Top 10 Most Unexpected Home Run Seasons in Pirates History

By Jason Shetler

Entering 2017, there were questions in regards to the power that Josh Bell would hit for this year as the Pirates everyday first baseman. The power has been a pleasant surprise for him, with an outside shot of hitting 30 by season’s end. Here now are the ten most unexpected home run seasons in Pirates history.

10. Neil Walker 2014: Neil Walker became the Pirates second baseman in 2010 and displayed some good pop from the position. In 2014, Walker’s power increased even more so, hitting 23 home runs, which were tied with Brian Dozier of the Minnesota Twins for most among MLB second basemen, as well as the single season record by a Pirates second baseman. 

9. John Vander Wal 2000: The Pirates acquired John Vander Wal from the San Diego Padres in a deal that involved Al Martin prior to the 2000 season. Outside of Brian Giles, the Pirates lacked power in their lineup for the most part, but Vander Wal provided some, although rather unexpectedly. He hit a career high 24 home runs that year, this after never hitting more than 15 in a season, minors included. 

8. Bill Mazeroski 1958: While Bill Mazeroski’s stellar defense as a second baseman has been well-documented, he wasn’t really much of an offensive threat, aside from Game 7 of the 1960 World Series. After hitting a combined 11 homers in his first two big league seasons, 1956 and 1957, Maz had 19 home runs in 1958, which was his first All-Star year. That record for Pirates second basemen stood for 56 years, until Neil Walker surpassed the mark in 2014. 

7. Nate McLouth 2008: Following an impressive rookie season in 2005, Chris Duffy took over as the Pirates everyday center fielder. After failing to live up to expectations, Duffy was replaced by Nate McLouth. McLouth’s power came out of nowhere in 2008, with 26 home runs, which was literally half of what he hit the year before. The 2008 season was the first and only All-Star year for McLouth. 

6. Andrew McCutchen 2012: On June 3rd, 2009, PNC Park nearly turned into ashes following the news of Nate McLouth being dealt to the Atlanta Braves. What’s unfortunate is that the outrage of the trade completely overshadowed the MLB debut of Andrew McCutchen. In 2011, McCutchen hit 23 home runs, which seemed like that would be his career high. He outdid himself however in 2012, blasting 31 homers, becoming the first Pirates center fielder to have 30 in a season. McCutchen finished third in the NL MVP voting that year.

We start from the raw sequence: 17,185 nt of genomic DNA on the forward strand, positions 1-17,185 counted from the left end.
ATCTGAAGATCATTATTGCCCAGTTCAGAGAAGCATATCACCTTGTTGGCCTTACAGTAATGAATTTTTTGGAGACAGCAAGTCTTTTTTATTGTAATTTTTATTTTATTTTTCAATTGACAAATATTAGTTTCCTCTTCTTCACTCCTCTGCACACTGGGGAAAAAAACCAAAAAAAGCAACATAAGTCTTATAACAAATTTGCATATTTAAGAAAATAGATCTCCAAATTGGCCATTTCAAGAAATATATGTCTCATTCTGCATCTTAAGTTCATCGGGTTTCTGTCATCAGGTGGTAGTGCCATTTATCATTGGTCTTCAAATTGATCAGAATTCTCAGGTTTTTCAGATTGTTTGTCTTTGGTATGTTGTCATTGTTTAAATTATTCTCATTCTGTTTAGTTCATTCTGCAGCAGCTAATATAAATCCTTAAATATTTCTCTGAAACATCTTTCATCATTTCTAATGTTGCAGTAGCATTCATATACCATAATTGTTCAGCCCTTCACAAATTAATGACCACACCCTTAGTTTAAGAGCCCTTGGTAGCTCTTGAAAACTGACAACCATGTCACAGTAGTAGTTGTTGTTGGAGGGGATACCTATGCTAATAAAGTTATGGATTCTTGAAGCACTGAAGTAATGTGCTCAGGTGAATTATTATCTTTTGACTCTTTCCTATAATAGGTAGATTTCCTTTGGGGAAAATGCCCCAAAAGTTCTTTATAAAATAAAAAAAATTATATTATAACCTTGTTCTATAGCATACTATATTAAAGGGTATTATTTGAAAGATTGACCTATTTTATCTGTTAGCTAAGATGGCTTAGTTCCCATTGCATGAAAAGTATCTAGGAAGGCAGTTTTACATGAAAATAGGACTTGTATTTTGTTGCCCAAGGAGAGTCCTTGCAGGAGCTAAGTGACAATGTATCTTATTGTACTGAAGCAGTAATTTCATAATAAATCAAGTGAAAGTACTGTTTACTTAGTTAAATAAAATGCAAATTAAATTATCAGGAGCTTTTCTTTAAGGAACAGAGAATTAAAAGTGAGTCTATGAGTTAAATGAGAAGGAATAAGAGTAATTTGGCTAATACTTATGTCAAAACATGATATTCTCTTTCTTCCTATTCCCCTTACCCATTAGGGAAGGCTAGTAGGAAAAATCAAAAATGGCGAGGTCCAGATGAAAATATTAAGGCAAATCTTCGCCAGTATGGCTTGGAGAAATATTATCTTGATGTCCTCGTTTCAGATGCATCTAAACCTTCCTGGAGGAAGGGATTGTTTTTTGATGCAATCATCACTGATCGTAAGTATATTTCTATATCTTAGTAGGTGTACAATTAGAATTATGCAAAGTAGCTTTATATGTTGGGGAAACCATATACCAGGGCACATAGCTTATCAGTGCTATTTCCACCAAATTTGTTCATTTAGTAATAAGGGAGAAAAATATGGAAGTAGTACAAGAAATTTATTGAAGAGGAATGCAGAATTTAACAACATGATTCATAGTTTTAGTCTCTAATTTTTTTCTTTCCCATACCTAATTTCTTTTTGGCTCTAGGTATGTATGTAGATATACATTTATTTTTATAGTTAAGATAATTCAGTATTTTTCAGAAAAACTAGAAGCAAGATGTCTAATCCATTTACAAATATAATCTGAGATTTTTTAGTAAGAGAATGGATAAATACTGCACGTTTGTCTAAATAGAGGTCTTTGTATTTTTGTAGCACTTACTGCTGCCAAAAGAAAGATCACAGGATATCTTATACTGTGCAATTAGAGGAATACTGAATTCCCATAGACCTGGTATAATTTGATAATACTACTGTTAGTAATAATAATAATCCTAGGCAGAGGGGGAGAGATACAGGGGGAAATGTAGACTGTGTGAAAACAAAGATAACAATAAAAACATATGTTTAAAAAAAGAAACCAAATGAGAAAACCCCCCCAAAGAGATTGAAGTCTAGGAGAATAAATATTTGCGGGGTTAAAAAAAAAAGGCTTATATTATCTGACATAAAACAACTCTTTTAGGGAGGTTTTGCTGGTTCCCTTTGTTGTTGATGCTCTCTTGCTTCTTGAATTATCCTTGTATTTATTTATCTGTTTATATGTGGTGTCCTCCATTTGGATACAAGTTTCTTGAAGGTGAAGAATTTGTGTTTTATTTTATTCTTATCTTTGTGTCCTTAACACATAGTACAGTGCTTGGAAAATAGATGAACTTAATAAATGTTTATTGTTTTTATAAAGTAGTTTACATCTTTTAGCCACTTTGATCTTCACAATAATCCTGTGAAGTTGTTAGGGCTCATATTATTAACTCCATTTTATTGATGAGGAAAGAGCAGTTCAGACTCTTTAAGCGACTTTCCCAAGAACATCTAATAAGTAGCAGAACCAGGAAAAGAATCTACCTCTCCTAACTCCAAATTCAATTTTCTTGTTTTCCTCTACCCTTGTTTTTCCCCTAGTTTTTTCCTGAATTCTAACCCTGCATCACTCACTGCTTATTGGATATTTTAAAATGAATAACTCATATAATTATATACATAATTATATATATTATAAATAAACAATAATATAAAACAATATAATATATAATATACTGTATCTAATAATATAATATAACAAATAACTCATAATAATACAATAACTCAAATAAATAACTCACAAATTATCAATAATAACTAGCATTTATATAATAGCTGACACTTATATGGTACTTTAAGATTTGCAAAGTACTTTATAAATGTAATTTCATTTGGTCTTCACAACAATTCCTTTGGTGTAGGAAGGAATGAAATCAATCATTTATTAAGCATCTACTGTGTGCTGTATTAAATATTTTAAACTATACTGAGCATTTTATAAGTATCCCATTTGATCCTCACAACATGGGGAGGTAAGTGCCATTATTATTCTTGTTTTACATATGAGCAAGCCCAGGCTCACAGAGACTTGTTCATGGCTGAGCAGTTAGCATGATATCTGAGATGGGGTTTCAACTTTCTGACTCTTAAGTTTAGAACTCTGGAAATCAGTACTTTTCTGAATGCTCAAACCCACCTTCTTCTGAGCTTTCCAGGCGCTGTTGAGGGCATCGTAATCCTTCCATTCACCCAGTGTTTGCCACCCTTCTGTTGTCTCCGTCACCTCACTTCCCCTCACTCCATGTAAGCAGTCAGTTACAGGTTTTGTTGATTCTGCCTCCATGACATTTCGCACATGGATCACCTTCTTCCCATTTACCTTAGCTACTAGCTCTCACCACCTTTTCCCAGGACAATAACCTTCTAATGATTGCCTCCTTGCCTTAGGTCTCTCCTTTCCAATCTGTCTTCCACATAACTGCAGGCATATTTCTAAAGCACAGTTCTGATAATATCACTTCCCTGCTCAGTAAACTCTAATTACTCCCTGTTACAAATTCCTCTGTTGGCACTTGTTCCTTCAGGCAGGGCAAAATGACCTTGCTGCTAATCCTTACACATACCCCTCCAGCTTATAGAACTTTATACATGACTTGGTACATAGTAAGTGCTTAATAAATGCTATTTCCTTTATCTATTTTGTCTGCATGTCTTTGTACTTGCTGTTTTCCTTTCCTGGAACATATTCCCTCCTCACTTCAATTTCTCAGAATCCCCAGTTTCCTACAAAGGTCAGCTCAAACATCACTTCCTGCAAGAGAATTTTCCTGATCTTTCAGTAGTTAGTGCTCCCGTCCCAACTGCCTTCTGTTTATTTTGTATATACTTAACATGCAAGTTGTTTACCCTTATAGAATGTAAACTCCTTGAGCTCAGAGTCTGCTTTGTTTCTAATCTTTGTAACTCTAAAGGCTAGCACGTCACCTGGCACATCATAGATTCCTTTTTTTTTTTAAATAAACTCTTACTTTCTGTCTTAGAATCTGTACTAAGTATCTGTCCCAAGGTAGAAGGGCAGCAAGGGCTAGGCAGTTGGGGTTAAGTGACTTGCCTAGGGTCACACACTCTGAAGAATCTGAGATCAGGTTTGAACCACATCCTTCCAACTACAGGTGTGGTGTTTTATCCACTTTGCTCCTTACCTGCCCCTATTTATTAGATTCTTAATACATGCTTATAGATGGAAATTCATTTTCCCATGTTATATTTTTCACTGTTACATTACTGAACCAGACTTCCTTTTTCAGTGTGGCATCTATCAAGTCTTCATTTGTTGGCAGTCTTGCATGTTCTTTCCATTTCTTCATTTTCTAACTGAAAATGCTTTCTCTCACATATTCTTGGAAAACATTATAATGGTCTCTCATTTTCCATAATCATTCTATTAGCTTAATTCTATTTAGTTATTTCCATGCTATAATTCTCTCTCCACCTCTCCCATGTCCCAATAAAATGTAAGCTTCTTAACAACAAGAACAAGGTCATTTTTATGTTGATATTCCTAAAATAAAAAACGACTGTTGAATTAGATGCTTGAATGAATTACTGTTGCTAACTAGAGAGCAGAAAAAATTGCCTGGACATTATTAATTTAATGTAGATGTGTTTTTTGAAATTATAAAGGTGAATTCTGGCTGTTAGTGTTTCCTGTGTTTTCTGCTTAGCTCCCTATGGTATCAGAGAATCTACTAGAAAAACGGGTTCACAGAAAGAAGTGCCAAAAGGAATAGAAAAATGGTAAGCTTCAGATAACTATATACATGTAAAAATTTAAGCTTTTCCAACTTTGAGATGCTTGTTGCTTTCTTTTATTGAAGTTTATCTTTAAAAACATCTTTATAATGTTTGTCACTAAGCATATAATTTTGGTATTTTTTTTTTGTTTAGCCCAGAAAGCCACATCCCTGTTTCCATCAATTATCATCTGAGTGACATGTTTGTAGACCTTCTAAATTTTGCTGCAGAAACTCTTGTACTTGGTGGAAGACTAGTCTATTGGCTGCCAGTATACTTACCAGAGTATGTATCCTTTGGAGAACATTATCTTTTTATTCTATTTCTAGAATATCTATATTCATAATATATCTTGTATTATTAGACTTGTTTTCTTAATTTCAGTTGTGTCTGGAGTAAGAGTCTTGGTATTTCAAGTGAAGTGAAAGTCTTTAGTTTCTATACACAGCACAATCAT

5. Brian Giles 1999: Former Pirates GM Cam Bonifay made without question is best move in November of 1998 when he acquired Brian Giles from the Cleveland Indians in exchange for reliever Ricardo Rincon. Before joining the Pirates, Giles highest long ball total was 20 for the Indians former AAA club Buffalo. He took his power to another level during his first year with the Pirates in 1999, as he clubbed 39 home runs. Giles would hit 35 plus homers the three seasons after that. 

4. Jason Bay 2005: In August of 2003, Jason Bay was obtained by the Pirates from the San Diego Padres in the Brian Giles deal. After becoming the first Pirates player to capture NL Rookie of the Year honors in 2004, Bay followed that up with an impressive 32 homer season in 2005. With PNC Park being more friendly to left-handed hitters, it made Bay’s power stand out even more so as a right-handed batter.

3. Arky Vaughan 1935: Hall of Famer Arky Vaughan was the best Pirates player during the 1930’s, as well as one of the greatest in franchise history in terms of on base percentage. Vaughan wasn’t known for his power, but he showed it off in 1935 by hitting 19 home runs, this after a combined 25 the three seasons prior. 19 homers from a shortstop at that time would be a shortstop today hitting 40.

2. Willie Stargell 1971: Although Willie Stargell’s power shouldn’t be categorized as unexpected, it’s what he did in 1971 that made it so. Prior to that year, Stargell’s best home run total was 33 in 1966. In 1971, he hit 48 homers. Stargell was in his age 31 season that year, which is generally when most players begin to exit their prime. Also consider the fact that he had really bad knees and was still able to generate that kind of power.

1. Ralph Kiner 1947: Ralph Kiner is regarded as the first true power hitter in Pirates history. His rookie season in 1946 resulted in 23 homers, which is still very good, but was nothing compared to what he would do the following year. In 1947, Kiner did the unthinkable, as he hit 51 home runs, a mark that had only be reached by Babe Ruth, Hank Greenberg, Jimmie Foxx and Hack Wilson. What’s more surprising than the home run total that season from Kiner was him not even being named an All-Star. For Kiner to only become just the fifth player in MLB history with 50 homers in a season makes it the most unexpected in one season by a Pirate.

 

 

 

 

 

 

 

 

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